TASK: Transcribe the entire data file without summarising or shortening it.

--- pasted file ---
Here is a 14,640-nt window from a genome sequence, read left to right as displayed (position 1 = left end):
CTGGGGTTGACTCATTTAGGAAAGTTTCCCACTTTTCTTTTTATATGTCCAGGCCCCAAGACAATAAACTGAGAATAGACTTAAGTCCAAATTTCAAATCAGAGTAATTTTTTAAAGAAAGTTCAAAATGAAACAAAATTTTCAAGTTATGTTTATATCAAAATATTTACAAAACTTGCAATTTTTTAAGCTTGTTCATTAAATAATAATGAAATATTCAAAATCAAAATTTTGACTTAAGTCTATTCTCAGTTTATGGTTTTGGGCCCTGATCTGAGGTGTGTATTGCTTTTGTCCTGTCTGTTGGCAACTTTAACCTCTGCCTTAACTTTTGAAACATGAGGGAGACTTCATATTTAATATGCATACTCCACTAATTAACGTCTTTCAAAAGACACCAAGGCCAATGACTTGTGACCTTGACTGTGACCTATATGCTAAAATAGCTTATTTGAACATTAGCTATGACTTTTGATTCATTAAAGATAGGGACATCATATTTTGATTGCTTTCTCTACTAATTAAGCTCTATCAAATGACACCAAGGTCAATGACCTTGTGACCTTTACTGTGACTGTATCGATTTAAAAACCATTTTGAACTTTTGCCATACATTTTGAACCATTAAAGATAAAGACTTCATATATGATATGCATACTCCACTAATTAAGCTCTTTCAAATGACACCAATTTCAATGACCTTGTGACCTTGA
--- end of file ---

Here is a 14,640-nt window from a genome sequence, read left to right as displayed (position 1 = left end):
CTGGGGTTGACTCATTTAGGAAAGTTTCCCACTTTTCTTTTTATATGTCCAGGCCCCAAGACAATAAACTGAGAATAGACTTAAGTCCAAATTTCAAATCAGAGTAATTTTTTAAAGAAAGTTCAAAATGAAACAAAATTTTCAAGTTATGTTTATATCAAAATATTTACAAAACTTGCAATTTTTTAAGCTTGTTCATTAAATAATAATGAAATATTCAAAATCAAAATTTTGACTTAAGTCTATTCTCAGTTTATGGTTTTGGGCCCTGATCTGAGGTGTGTATTGCTTTTGTCCTGTCTGTTGGCAACTTTAACCTCTGCCTTAACTTTTGAAACATGAGGGAGACTTCATATTTAATATGCATACTCCACTAATTAACGTCTTTCAAAAGACACCAAGGCCAATGACTTGTGACCTTGACTGTGACCTATATGCTAAAATAGCTTATTTGAACATTAGCTATGACTTTTGATTCATTAAAGATAGGGACATCATATTTTGATTGCTTTCTCTACTAATTAAGCTCTATCAAATGACACCAAGGTCAATGACCTTGTGACCTTTACTGTGACTGTATCGATTTAAAAACCATTTTGAACTTTTGCCATACATTTTGAACCATTAAAGATAAAGACTTCATATATGATATGCATACTCCACTAATTAAGCTCTTTCAAATGACACCAATTTCAATGACCTTGTGACCTTGA